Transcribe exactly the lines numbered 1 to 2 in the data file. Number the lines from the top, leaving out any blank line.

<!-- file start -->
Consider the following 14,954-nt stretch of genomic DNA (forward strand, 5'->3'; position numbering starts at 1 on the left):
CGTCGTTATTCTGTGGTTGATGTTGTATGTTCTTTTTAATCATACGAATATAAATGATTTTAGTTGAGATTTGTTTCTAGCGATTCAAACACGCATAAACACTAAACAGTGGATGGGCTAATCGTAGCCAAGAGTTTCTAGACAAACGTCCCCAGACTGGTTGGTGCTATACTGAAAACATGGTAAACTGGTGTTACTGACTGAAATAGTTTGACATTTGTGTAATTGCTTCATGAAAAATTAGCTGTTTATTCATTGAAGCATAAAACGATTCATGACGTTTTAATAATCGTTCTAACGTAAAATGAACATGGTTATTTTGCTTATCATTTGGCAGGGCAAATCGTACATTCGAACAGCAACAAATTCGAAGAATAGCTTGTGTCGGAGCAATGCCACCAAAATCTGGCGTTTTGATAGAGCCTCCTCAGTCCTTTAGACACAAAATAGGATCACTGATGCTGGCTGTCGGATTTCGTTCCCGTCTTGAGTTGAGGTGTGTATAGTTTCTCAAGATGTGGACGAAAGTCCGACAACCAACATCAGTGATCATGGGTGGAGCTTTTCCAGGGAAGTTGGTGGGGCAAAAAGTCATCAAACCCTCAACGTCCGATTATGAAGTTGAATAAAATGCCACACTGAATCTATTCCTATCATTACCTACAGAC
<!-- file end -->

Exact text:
Consider the following 14,954-nt stretch of genomic DNA (forward strand, 5'->3'; position numbering starts at 1 on the left):
CGTCGTTATTCTGTGGTTGATGTTGTATGTTCTTTTTAATCATACGAATATAAATGATTTTAGTTGAGATTTGTTTCTAGCGATTCAAACACGCATAAACACTAAACAGTGGATGGGCTAATCGTAGCCAAGAGTTTCTAGACAAACGTCCCCAGACTGGTTGGTGCTATACTGAAAACATGGTAAACTGGTGTTACTGACTGAAATAGTTTGACATTTGTGTAATTGCTTCATGAAAAATTAGCTGTTTATTCATTGAAGCATAAAACGATTCATGACGTTTTAATAATCGTTCTAACGTAAAATGAACATGGTTATTTTGCTTATCATTTGGCAGGGCAAATCGTACATTCGAACAGCAACAAATTCGAAGAATAGCTTGTGTCGGAGCAATGCCACCAAAATCTGGCGTTTTGATAGAGCCTCCTCAGTCCTTTAGACACAAAATAGGATCACTGATGCTGGCTGTCGGATTTCGTTCCCGTCTTGAGTTGAGGTGTGTATAGTTTCTCAAGATGTGGACGAAAGTCCGACAACCAACATCAGTGATCATGGGTGGAGCTTTTCCAGGGAAGTTGGTGGGGCAAAAAGTCATCAAACCCTCAACGTCCGATTATGAAGTTGAATAAAATGCCACACTGAATCTATTCCTATCATTACCTACAGAC